South Pacific Swirl

South Pacific Swirl

This circular cloud formation caught the eye of an astronaut while orbiting over the South Pacific Ocean. Traveling near the southernmost reaches of its orbit, the International Space Station (ISS) was more than 3,200 kilometers (2,000 miles) east of New Zealand and more than 4,400 kilometers (2,700 miles) west of South America.

The striking colors within the cloud formation are a result of the local sunrise. When the Sun is at a low angle (relative to the atmosphere and ISS), sunlight passes through a thicker slice of the atmosphere. This can enhance the red end of the visible color spectrum, leading to the pink hues visible at the center of the image.

When photos are taken close to the day-night line (also known as the terminator), the sunlight can cast shadows that accentuate contrasting cloud heights and make the sense of circular motion more distinct to the eye. This photo was taken while the astronaut was looking back toward the night hemisphere, so the clouds become less defined as they fade into the terminator.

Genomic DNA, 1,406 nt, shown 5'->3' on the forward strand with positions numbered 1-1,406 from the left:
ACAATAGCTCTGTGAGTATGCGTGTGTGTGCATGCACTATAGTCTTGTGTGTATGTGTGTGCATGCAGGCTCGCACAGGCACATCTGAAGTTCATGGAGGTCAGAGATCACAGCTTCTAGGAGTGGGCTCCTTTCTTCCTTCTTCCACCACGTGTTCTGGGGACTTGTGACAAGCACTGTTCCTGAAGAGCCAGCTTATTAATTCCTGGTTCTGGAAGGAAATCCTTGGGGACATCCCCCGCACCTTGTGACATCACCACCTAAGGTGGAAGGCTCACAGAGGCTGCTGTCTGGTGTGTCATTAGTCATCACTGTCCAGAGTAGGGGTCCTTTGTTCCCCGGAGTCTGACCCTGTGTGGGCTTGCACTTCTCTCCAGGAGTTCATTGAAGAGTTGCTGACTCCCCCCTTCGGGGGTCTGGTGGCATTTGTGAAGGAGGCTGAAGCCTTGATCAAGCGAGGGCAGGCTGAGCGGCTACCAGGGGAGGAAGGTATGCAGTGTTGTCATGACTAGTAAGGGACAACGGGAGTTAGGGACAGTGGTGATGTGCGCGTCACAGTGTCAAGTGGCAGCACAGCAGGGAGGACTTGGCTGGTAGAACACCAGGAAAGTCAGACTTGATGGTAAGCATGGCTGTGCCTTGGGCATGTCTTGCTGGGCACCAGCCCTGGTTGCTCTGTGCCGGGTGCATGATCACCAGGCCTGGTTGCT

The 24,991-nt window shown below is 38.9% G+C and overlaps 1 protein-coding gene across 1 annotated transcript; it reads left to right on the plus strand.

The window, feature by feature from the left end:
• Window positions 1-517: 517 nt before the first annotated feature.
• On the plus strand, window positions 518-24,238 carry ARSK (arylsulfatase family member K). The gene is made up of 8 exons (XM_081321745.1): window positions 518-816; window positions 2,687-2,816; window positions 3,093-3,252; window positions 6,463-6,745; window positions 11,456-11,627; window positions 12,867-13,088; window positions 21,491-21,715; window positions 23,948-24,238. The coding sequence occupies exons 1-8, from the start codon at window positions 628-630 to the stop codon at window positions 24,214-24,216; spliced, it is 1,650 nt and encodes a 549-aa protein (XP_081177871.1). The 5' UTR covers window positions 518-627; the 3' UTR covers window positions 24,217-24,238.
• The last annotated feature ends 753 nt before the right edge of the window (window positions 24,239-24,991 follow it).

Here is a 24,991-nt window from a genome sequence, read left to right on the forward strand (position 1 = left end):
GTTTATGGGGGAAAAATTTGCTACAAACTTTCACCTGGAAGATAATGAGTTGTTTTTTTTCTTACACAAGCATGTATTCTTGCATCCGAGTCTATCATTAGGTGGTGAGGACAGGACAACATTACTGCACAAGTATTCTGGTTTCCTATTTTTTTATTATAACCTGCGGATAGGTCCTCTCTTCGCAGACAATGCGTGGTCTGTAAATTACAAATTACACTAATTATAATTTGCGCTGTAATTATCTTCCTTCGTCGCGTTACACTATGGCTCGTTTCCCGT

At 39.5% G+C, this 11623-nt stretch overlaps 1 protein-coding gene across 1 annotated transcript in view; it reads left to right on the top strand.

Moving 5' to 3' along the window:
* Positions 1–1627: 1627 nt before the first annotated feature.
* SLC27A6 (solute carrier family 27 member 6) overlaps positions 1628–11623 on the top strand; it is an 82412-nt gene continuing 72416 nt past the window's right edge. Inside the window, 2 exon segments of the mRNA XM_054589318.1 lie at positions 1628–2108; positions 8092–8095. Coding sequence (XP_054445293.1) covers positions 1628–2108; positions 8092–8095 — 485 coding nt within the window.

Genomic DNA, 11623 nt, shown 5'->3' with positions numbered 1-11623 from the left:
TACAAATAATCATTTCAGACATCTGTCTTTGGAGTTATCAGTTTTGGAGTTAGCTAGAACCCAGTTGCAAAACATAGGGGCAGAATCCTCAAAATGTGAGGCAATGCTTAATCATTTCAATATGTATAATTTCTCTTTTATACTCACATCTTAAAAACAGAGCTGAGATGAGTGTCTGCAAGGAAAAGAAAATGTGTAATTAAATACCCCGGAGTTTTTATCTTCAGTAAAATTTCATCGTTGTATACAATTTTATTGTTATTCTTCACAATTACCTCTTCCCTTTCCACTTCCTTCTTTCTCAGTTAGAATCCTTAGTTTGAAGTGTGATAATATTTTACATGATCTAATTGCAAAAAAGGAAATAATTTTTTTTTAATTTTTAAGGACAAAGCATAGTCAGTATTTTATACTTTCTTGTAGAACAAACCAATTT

The astronaut who took this photograph sent a message from the ISS to ask if this specific cloud formation had been a named tropical cyclone. However, because the weather system was short-lived, the storm dissipated before making landfall, and thus was not named.

Astronaut photograph ISS059-E-11742 was acquired on April 4, 2019, with a Nikon D5 digital camera using a 50 millimeter lens and is provided by the ISS Crew Earth Observations Facility and the Earth Science and Remote Sensing Unit, Johnson Space Center. The image was taken by a member of the Expedition 59 crew. The image has been cropped and enhanced to improve contrast, and lens artifacts have been removed. The International Space Station Program supports the laboratory as part of the ISS National Lab to help astronauts take pictures of Earth that will be of the greatest value to scientists and the public, and to make those images freely available on the Internet. Additional images taken by astronauts and cosmonauts can be viewed at the NASA/JSC Gateway to Astronaut Photography of Earth. Caption by Sara Schmidt, GeoControl Systems, JETS Contract at NASA-JSC.